- The SEC told Tesla that Elon Musk twice violated the court’s order regarding his Twitter use, In the Wall Street Journal reported.
- A 2018 deal between Musk, Tesla and the SEC has prompted Tesla lawyers to approve Musk’s tweets about the deal.
- Musk’s tweets about Tesls ’solar roof production and share price violated that order, the SEC told the company.
- See more stories on the Insider activity page.
The Securities and Exchange Commission told Tesla last year that CEO Elon Musk twice violated a court order requiring the company to approve his tweets, In the Wall Street Journal he reported Tuesday.
In 2018, Musk and Tesla came to a close agreement with the SEC to resolve allegations that Musk had committed a fraud by tweeting that he had secured funding to take Tesla private, when in fact he had not. As part of this settlement, Musk and Tesla each paid $ 20 million and agreed to have Tesla’s lawyers review in advance Musk’s social media posts.
But according to the Journal, the SEC wrote to Tesla in 2019 and 2020 to tell the company that two of Musk’s tweets – about the company production levels of solar roofs and his stock price he had violated the court’s order.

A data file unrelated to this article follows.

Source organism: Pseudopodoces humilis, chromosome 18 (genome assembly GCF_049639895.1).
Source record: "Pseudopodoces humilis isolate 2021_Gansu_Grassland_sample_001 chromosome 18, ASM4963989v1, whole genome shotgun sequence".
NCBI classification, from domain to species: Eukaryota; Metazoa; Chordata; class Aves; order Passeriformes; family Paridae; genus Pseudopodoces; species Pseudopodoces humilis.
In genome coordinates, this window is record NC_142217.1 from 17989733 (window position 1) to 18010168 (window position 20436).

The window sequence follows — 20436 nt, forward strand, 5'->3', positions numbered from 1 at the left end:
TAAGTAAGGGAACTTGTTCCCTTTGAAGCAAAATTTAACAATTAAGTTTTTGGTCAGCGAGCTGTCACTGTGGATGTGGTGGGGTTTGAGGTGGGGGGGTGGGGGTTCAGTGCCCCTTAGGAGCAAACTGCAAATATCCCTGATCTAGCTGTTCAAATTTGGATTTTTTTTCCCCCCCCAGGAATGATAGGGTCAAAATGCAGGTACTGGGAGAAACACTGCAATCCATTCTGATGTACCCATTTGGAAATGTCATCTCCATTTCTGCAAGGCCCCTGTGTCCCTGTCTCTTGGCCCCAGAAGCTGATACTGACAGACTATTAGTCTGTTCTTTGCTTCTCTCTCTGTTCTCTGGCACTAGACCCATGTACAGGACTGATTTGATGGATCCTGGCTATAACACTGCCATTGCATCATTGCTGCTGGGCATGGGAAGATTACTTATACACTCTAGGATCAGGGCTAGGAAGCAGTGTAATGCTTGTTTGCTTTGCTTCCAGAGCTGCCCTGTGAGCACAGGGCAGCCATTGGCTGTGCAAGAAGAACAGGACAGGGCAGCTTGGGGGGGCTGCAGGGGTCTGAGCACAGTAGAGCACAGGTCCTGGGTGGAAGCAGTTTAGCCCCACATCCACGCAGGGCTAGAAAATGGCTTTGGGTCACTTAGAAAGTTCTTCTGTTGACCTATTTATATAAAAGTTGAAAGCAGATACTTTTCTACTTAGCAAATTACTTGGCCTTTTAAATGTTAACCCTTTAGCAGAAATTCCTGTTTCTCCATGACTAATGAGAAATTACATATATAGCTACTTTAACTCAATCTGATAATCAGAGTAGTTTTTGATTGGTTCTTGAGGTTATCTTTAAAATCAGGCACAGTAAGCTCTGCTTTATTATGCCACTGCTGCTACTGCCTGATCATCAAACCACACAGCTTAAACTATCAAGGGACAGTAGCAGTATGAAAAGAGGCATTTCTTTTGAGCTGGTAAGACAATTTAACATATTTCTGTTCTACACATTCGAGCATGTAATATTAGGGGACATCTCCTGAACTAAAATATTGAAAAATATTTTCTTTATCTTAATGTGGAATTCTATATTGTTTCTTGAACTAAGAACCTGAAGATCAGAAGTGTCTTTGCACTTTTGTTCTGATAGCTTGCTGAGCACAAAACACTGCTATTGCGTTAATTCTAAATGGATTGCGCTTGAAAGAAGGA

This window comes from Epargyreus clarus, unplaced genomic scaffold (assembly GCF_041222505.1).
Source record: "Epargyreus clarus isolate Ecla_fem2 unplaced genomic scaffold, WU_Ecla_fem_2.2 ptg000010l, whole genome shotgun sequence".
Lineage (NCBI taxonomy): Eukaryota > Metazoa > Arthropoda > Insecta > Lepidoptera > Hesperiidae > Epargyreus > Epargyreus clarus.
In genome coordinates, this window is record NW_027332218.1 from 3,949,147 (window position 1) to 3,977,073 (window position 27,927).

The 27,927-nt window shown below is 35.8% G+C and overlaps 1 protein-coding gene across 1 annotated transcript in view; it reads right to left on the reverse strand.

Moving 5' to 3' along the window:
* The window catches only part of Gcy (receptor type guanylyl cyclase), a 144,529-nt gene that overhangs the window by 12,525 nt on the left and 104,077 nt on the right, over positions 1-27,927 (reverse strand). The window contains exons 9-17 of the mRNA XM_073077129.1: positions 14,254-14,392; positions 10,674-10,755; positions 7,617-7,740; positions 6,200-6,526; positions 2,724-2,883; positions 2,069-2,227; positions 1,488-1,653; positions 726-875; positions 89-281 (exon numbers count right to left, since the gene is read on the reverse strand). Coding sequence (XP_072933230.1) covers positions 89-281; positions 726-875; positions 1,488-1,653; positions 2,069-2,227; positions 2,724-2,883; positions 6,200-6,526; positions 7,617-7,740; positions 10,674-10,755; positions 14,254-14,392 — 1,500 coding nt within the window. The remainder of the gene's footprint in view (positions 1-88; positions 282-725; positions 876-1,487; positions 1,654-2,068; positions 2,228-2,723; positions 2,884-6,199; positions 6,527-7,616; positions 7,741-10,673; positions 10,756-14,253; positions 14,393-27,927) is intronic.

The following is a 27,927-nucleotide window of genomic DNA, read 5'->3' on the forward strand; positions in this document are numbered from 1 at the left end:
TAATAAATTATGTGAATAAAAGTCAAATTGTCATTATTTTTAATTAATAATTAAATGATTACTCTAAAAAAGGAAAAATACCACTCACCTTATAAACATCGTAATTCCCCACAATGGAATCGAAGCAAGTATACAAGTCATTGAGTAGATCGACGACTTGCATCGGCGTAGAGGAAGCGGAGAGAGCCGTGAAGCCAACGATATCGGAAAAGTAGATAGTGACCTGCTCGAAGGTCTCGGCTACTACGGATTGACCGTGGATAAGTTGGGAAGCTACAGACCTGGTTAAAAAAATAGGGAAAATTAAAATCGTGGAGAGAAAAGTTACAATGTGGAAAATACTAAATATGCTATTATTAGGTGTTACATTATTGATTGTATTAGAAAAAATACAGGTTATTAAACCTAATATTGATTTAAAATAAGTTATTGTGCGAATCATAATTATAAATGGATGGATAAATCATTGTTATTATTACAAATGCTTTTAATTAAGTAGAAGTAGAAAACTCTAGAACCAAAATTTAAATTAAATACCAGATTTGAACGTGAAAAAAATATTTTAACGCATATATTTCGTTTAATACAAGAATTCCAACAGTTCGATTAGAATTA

Tesla told the agency that the two tweets were “entirely aspirational” and a “personal opinion” expressed by Musk, respectively, and therefore did not require pre-approval, according to the Journal.
“In the face of Mr. Musk’s repeated refusals to submit his covered written communications on Twitter to Tesla for preliminary approval, we are very concerned about Tesla’s repeated determinations that there has been no violation of the policy due to of alleged carve-outs, ”the SEC wrote in response, The Journal reported.
Tesla did not respond to a request for comment on this story.
Tesla’s surveillance of Musk’s tweets has repeatedly drawn the SEC’s wrath. The agency has accused Tesla as early as February 2019 of violating the order of the court, That back on Tesla’s promise to build 500,000 cars by the end of the year, leading the court to order both parties to agree on which issues need pre-approval.
Musk has also sparred with other regulatory agencies seeking to enforce behavior by the company, including restarting operations at a California store in violation of the local pandemic order, disputes with the National Transport Security Council over fatal crash with a Tesla, and avoiding safety regulations at work in Nevada.